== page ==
(Leonardo) desired to occupy himself with the truths of the Catholic faith and the holy Christian religion. Then, having confessed and shown his penitence with much lamentation, he devoutly took the Sacrament from his bed, supported by his friends and servants because he could not stand.
(Vasari, Lives of the Artists - Leonardo)

This does not sound like the deathbed of a Nature-worshipping keeper of the secrets of the Divine Feminine and the human nature of Jesus. In his will Leonardo left provisions for Masses to be said for his soul and for that of his housekeeper, Caterina.

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Science as Heresy?

Brown seems to imply that there was something dangerously heretical about exhuming corpses to study anatomy. In an interview with American ABC's Elizabeth Vargas, Brown asserts that Leonardo lived in 'an age when science was synonymous with heresy' and implies that this interest of Leonardo's, like his 'flamboyant homosexuality' and his 'Nature worship', put him at odds with the Church.

In fact, the taboo against dissecting corpses went back far earlier than Christianity and early medieval Europe had simply inherited it from the Greeks and Romans. Despite this, medieval surgeons and anatomists had revived the practice of dissecting corpses and had done so with the full knowledge and encouragement of Church authorities. Medieval churchmen at the University of Bologna had made dissection a regular part of the curriculum, and attendance at dissections was obligatory for medical students at Montpellier by the late Thirteenth Century. There is a modern myth, spread by anti-Catholic propagandists, that the Papal Bull, De Sepulturis, was a ban on dissection and an attempt by the Church to stifle science. In fact, that Bull addressed the boiling down of bodies of Crusaders who had died overseas for burial at home.

By Leonardo's time, the dissection of corpses for anatomical study was accepted and widespread. It was done under license to prevent grave-robbing, but it would not have put Leonardo at odds with the Church in any way.

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Leonardo the Alchemist?

There is nothing in any of the copious notes and writings that Leonardo has left us to suggest that he thought he could turn lead into gold or create alchemical elixirs to extend life. There is nothing, in fact, to suggest any interest in alchemy at all. On the contrary, he seems to have little time and scant regard for such superstitions. In his Notebooks he wrote scathingly of alchemy and similar nonsense:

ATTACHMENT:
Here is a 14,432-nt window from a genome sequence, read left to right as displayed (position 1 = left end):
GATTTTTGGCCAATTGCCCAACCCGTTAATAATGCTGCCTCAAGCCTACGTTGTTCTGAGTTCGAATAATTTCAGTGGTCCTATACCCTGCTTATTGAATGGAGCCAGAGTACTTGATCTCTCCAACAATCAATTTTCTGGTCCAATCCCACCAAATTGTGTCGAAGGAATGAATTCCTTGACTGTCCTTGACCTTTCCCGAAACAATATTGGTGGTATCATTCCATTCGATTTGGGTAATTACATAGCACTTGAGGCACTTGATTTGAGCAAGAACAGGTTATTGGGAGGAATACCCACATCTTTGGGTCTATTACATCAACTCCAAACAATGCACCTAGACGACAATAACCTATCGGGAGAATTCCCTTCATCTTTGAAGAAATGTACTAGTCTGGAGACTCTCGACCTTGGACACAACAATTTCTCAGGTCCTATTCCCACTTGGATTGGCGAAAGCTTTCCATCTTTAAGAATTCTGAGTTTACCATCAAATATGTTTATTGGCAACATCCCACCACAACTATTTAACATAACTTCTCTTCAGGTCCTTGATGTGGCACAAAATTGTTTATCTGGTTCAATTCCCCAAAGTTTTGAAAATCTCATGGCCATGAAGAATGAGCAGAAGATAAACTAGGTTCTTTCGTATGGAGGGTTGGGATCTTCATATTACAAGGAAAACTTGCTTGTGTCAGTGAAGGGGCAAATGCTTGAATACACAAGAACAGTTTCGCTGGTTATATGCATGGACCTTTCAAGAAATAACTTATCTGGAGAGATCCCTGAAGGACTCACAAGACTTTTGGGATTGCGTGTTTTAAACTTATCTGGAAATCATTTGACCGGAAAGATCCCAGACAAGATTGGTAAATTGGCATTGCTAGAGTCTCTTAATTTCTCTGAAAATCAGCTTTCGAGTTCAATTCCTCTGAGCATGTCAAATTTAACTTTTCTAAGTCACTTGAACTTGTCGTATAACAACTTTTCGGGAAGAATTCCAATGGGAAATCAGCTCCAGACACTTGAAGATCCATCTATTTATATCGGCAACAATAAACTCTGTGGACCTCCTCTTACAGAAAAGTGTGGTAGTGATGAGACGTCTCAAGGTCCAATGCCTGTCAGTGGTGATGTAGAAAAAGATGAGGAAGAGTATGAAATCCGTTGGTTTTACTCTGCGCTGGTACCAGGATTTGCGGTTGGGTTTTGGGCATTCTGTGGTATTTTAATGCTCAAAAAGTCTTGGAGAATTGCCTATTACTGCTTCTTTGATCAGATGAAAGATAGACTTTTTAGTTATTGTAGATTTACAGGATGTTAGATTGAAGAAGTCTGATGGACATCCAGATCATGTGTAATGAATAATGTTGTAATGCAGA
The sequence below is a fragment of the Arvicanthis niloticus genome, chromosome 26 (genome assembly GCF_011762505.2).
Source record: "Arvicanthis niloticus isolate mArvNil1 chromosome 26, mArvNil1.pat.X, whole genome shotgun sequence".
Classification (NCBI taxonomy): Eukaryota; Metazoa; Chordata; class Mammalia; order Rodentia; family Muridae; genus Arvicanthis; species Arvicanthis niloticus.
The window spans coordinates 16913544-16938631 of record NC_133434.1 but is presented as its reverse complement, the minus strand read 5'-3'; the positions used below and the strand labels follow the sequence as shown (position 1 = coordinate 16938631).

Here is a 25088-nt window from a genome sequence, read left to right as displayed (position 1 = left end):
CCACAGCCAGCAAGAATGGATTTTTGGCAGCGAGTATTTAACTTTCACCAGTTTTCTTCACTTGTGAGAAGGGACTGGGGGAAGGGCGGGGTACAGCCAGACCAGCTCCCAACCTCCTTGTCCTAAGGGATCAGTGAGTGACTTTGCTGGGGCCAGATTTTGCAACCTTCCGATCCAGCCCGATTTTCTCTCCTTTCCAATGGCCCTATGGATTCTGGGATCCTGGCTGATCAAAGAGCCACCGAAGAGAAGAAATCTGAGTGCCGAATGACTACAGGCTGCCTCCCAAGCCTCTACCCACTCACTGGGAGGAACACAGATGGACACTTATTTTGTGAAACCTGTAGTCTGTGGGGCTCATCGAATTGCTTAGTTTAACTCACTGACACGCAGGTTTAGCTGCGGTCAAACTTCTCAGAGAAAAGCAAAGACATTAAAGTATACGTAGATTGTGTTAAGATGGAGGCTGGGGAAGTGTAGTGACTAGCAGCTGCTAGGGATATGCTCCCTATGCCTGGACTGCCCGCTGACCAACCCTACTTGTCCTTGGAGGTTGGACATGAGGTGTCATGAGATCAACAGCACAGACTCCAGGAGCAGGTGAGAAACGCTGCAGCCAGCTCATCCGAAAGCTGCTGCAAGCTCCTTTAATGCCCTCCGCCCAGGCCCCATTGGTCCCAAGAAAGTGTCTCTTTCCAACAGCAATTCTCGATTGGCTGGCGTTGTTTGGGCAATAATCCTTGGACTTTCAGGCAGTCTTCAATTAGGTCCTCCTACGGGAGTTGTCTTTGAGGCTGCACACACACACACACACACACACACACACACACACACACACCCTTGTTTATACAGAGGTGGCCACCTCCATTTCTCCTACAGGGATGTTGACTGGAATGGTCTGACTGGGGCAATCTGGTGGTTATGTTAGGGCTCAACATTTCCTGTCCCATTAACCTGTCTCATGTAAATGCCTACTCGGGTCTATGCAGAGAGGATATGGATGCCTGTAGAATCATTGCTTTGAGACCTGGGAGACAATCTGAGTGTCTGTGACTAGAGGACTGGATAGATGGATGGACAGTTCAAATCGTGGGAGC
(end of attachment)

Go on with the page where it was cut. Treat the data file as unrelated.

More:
The false interpreters of nature declare that quicksilver is the common seed of every metal, not remembering that nature varies the seed according to the variety of the things she desires to produce in the world. And many have made a trade of delusions and false miracles, deceiving the stupid multitude.
(Leonardo da Vinci, Notebooks )

These hardly sound like the words of a practicing alchemist.

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Leonardo's War Machines?

Leonardo's sketches of war machines etc were an attempt to secure the patronage of the governor of Milan, Ludovico Sforza. While they may look radical and outlandish to modern eyes, they have precedents in other works of the time, such as Roberto Valtario's De Re Militari, and in ancient military works, such as the treatise of Vegetius. Even his parachute and his flying machine have less well-known predecessors.

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Leonardo Bites the Hand that Feeds Him?

Even Da Vinci's enormous output of breathtaking Christian art only furthered the artist's reputation for spiritual hypocrisy. Accepting hundreds of lucrative Vatican commissions, Da Vinci painted Christian themes not as an expression of his own beliefs but rather as a commercial venture - a means of funding a lavish lifestyle. Unfortunately, Da Vinci was a prankster who often amused himself by quietly gnawing at the hand that fed him. He incorporated in many of his Christian paintings hidden symbolism that was anything but Christian - tributes to his own beliefs and a subtle thumbing of his nose at the Church.
(Chapter Eight, pp. 47-48)

Once again, Brown presents a cluster of authoritative-sounding statements, but none of them stand up to scrutiny.

Leonardo did not have an 'enormous output' of art of any kind. If anything, he is renowned for his relatively small output and for his tendency to begin projects without completing them and for taking on projects and never starting them. He was actually notorious for this in his lifetime, to the great frustration of his patrons.

The 'hundreds of lucrative Vatican commissions' Brown refers to seem to exist entirely in Brown's imagination. In his whole career, there is only vague evidence of one Papal commission. Leonardo seems to have made some suggestions to Pope Leo X as to the best way to drain the marshes around Rome. He was also a guest of the same pope in Rome for a while, where he was given license to dissect cadavers in a Papal hospital there (so much for his scientific work being some kind of threat to the Church), but that is the limit of his direct connections with the Papacy.

Similarly, the 'lavish lifestyle' Brown refers to seems to be more fantasy. What survives of Leonardo's accounts show that he lived more comfortably than most struggling artists in a time where painters were seen as only marginally more exalted than craftsmen, but he did not live lavishly. Brown seems to be trying to explain away the fact that the overwhelming majority of Leonardo's works are on Christian religious themes, which does not fit with his attempt to depict Leonardo as some wild, pagan, Nature-worshipping heretic.

There is absolutely no evidence of Leonardo ever being in any trouble or under any suspicion by the Catholic Church. There is certainly nothing to indicate any 'reputation for spiritual hypocrisy'. Once again, this is all pure fantasy on Brown's part.

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History vs The Da Vinci Code is copyright Tim O'Neill 2006. All rights reserved.